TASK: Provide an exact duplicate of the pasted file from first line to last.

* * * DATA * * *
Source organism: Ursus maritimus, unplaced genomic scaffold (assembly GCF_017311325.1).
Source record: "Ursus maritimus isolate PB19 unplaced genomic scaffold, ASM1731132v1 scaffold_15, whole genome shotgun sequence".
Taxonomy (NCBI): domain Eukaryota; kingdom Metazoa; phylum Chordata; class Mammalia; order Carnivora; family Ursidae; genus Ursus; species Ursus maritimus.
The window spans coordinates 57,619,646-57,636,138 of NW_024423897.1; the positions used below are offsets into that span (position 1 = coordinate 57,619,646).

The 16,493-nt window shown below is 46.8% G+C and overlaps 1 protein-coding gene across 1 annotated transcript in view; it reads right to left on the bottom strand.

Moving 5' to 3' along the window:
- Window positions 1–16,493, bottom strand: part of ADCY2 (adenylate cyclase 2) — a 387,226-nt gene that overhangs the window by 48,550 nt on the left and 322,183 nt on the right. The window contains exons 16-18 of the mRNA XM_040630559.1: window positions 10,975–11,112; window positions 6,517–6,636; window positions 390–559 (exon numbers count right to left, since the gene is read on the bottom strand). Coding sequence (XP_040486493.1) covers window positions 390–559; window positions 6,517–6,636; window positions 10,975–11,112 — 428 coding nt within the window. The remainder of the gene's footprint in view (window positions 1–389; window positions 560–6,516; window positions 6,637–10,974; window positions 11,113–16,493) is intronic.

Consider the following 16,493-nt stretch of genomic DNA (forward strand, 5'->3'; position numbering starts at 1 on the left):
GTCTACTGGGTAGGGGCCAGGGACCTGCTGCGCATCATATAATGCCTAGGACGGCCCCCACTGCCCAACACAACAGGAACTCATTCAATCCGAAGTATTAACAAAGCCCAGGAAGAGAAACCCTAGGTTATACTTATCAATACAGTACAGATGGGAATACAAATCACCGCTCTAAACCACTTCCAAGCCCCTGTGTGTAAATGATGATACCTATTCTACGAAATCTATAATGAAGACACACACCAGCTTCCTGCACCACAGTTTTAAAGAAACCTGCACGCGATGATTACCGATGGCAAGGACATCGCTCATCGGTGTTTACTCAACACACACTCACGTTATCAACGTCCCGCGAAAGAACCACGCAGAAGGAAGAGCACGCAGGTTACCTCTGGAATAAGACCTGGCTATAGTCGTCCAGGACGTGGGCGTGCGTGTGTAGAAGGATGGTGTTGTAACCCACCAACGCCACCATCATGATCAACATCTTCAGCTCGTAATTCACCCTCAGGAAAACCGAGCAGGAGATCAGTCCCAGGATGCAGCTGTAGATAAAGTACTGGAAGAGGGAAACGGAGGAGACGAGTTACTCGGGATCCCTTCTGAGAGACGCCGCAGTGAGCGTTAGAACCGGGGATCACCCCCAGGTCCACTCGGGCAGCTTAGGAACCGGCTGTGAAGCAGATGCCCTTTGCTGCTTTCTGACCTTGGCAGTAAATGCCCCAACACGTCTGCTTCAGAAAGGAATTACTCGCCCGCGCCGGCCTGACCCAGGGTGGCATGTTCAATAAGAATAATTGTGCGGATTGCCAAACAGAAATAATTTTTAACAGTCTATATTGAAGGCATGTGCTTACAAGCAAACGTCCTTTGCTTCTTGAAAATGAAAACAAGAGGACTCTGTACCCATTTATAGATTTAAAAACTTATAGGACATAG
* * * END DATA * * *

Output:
Source organism: Ursus maritimus, unplaced genomic scaffold (assembly GCF_017311325.1).
Source record: "Ursus maritimus isolate PB19 unplaced genomic scaffold, ASM1731132v1 scaffold_15, whole genome shotgun sequence".
Taxonomy (NCBI): domain Eukaryota; kingdom Metazoa; phylum Chordata; class Mammalia; order Carnivora; family Ursidae; genus Ursus; species Ursus maritimus.
The window spans coordinates 57,619,646-57,636,138 of NW_024423897.1; the positions used below are offsets into that span (position 1 = coordinate 57,619,646).

The 16,493-nt window shown below is 46.8% G+C and overlaps 1 protein-coding gene across 1 annotated transcript in view; it reads right to left on the bottom strand.

Moving 5' to 3' along the window:
- Window positions 1–16,493, bottom strand: part of ADCY2 (adenylate cyclase 2) — a 387,226-nt gene that overhangs the window by 48,550 nt on the left and 322,183 nt on the right. The window contains exons 16-18 of the mRNA XM_040630559.1: window positions 10,975–11,112; window positions 6,517–6,636; window positions 390–559 (exon numbers count right to left, since the gene is read on the bottom strand). Coding sequence (XP_040486493.1) covers window positions 390–559; window positions 6,517–6,636; window positions 10,975–11,112 — 428 coding nt within the window. The remainder of the gene's footprint in view (window positions 1–389; window positions 560–6,516; window positions 6,637–10,974; window positions 11,113–16,493) is intronic.

Consider the following 16,493-nt stretch of genomic DNA (forward strand, 5'->3'; position numbering starts at 1 on the left):
GTCTACTGGGTAGGGGCCAGGGACCTGCTGCGCATCATATAATGCCTAGGACGGCCCCCACTGCCCAACACAACAGGAACTCATTCAATCCGAAGTATTAACAAAGCCCAGGAAGAGAAACCCTAGGTTATACTTATCAATACAGTACAGATGGGAATACAAATCACCGCTCTAAACCACTTCCAAGCCCCTGTGTGTAAATGATGATACCTATTCTACGAAATCTATAATGAAGACACACACCAGCTTCCTGCACCACAGTTTTAAAGAAACCTGCACGCGATGATTACCGATGGCAAGGACATCGCTCATCGGTGTTTACTCAACACACACTCACGTTATCAACGTCCCGCGAAAGAACCACGCAGAAGGAAGAGCACGCAGGTTACCTCTGGAATAAGACCTGGCTATAGTCGTCCAGGACGTGGGCGTGCGTGTGTAGAAGGATGGTGTTGTAACCCACCAACGCCACCATCATGATCAACATCTTCAGCTCGTAATTCACCCTCAGGAAAACCGAGCAGGAGATCAGTCCCAGGATGCAGCTGTAGATAAAGTACTGGAAGAGGGAAACGGAGGAGACGAGTTACTCGGGATCCCTTCTGAGAGACGCCGCAGTGAGCGTTAGAACCGGGGATCACCCCCAGGTCCACTCGGGCAGCTTAGGAACCGGCTGTGAAGCAGATGCCCTTTGCTGCTTTCTGACCTTGGCAGTAAATGCCCCAACACGTCTGCTTCAGAAAGGAATTACTCGCCCGCGCCGGCCTGACCCAGGGTGGCATGTTCAATAAGAATAATTGTGCGGATTGCCAAACAGAAATAATTTTTAACAGTCTATATTGAAGGCATGTGCTTACAAGCAAACGTCCTTTGCTTCTTGAAAATGAAAACAAGAGGACTCTGTACCCATTTATAGATTTAAAAACTTATAGGACATAG